79 votes
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Is there a better explanation of this picture showing the very distant star "Earendel"?

I did the annotation of that figure for the press release, so let me start by apologizing for the poor explanation, and then try to dig deeper into what's going on :) (although you already seem to ...
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12 votes
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Local neighbourhood and Superclusters

Structure formation Structure in the Universe — galaxies, galaxy groups, clusters, and superclusters — forms from regions of the Universe which are denser than the average; dense enough the overcome ...
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9 votes

How do astronomers know that distant galaxies aren't actually nearby star clusters?

Other answers have provided general ideas about how to confirm that individual sources are distant galaxies and not clusters, so I'll focus on the question of how astronomers in the Dark Energy Survey ...
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9 votes
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Why does the Bullet Cluster have many names?

Most astronomical sources don't have a poetic name such as the Bullet Cluster. Such names are usually coined for objects that may have a particular interest to the public (or the astronomical ...
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8 votes
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Is the Hubble Ultra-Deep Field image representative of the entire sky?

Short answer: both. HUDF is representative on the type of galaxies we can find at that distance (and remember that distance also means time ago). On the other hand, we do not really know how the ...
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7 votes
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How many galaxies are there in the Hercules–Corona Borealis Great Wall?

I'm sorry for the long answer. The result is in the bottom. :) The number of galaxies in the "wall", as in any volume of space, is the number density $n_{\mathrm{gal}}$ times its volume $V_{\...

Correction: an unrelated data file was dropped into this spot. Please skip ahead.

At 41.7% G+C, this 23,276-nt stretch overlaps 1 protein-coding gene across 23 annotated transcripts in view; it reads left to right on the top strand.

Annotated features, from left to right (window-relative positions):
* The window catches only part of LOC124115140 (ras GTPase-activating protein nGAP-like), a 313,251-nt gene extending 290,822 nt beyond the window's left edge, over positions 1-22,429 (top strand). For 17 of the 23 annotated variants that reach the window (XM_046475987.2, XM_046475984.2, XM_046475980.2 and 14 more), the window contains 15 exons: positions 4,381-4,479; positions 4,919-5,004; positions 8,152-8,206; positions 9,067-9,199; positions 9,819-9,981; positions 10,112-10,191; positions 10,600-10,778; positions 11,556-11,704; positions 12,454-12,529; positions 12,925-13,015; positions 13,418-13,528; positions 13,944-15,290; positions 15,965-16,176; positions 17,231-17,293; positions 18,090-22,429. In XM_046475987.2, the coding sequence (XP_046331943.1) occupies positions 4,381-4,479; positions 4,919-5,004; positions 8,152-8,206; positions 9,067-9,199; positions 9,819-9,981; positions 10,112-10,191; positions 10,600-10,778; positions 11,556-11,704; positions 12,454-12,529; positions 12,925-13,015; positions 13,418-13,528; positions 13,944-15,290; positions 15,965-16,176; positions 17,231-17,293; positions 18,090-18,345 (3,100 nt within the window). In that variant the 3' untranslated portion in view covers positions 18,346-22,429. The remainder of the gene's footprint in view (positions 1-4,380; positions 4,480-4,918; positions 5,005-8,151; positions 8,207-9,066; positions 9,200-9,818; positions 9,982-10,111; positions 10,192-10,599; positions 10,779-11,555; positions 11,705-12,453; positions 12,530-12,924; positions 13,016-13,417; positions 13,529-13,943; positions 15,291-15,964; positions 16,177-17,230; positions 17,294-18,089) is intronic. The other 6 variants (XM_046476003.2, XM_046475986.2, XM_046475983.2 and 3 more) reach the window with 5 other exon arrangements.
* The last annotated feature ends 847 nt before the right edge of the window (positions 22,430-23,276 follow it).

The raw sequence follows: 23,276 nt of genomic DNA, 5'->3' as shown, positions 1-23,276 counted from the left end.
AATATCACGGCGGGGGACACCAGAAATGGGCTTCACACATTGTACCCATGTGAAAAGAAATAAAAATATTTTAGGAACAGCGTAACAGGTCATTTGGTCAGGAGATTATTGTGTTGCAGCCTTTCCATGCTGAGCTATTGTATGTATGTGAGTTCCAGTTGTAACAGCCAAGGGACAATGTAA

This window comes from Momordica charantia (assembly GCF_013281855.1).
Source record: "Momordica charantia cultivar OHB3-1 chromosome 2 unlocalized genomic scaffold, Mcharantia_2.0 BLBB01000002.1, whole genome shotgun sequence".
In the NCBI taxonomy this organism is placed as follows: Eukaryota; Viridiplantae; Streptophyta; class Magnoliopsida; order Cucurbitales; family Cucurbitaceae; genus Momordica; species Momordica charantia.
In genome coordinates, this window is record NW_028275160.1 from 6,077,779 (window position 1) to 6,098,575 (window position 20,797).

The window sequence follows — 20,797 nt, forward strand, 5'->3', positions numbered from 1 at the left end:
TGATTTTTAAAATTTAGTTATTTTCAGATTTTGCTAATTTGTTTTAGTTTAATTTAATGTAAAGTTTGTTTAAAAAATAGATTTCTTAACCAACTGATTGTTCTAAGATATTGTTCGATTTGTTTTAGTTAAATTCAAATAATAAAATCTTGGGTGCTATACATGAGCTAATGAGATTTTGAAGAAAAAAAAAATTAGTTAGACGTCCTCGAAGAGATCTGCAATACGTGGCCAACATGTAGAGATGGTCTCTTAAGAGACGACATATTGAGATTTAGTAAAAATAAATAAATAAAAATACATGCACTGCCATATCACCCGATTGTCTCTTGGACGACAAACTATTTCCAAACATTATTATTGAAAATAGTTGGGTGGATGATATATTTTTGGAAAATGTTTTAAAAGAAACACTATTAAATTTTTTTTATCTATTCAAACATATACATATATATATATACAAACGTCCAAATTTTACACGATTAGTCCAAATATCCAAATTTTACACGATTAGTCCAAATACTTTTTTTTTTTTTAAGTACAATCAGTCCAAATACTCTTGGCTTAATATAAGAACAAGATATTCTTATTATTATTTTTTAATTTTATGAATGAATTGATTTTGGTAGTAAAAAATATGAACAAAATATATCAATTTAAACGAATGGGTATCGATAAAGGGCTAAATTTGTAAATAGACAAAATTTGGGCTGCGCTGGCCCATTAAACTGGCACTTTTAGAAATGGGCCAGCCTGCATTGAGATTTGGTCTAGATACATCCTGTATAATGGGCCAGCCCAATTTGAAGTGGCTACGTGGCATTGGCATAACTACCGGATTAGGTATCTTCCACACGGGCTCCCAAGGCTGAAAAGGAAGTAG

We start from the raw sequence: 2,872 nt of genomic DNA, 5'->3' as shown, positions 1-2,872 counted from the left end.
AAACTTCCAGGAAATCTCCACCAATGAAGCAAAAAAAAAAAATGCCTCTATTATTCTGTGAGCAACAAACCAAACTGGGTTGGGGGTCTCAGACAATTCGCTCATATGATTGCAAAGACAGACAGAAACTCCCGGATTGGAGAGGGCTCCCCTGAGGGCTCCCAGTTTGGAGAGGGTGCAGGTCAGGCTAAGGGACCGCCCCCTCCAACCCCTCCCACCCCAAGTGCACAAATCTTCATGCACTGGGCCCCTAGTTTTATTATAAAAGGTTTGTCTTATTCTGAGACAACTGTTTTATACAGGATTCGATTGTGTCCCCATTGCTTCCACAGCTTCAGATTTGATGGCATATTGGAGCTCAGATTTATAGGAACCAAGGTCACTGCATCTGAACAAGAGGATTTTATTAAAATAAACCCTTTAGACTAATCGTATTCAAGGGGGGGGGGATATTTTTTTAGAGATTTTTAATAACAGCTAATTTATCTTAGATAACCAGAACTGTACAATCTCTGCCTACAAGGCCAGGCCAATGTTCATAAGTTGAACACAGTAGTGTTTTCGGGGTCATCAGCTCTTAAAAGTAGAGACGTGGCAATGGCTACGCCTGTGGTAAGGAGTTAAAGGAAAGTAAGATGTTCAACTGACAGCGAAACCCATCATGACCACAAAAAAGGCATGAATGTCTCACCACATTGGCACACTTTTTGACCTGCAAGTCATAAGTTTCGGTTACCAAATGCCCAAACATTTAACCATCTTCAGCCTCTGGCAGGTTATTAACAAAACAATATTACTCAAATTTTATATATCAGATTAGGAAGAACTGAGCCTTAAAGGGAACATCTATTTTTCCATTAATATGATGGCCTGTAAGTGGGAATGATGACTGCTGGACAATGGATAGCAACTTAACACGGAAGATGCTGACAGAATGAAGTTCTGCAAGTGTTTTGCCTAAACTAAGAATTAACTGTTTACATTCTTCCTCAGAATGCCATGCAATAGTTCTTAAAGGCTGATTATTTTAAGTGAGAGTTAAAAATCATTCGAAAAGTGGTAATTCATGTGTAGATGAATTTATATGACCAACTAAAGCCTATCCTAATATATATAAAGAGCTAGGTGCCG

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7 votes

When will the Milky Way "arrive" at the Great Attractor, and what all happen then?

I don't want to make any assumptions here regarding the Milky Way's presence in the Laniakea Supercluster simply because of how recent the discovery is. The findings could very well be accurate, but I ...
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7 votes
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Is it possible for galaxy clusters to interact?

Yes. Theoretically, structure is expected to form first on small scales (stars and stellar clusters), and later on increasingly larger scales — galaxies, groups, and eventually galaxy clusters (see e....
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7 votes

How do astronomers know that distant galaxies aren't actually nearby star clusters?

We measure the distance. A cluster is a group of stars in close proximity to each other. For relatively near stars you can directly measure the distance via the parallax. That's what the Gaia ...
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6 votes
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Would gravitational waves be subject to external gravitational perturbations?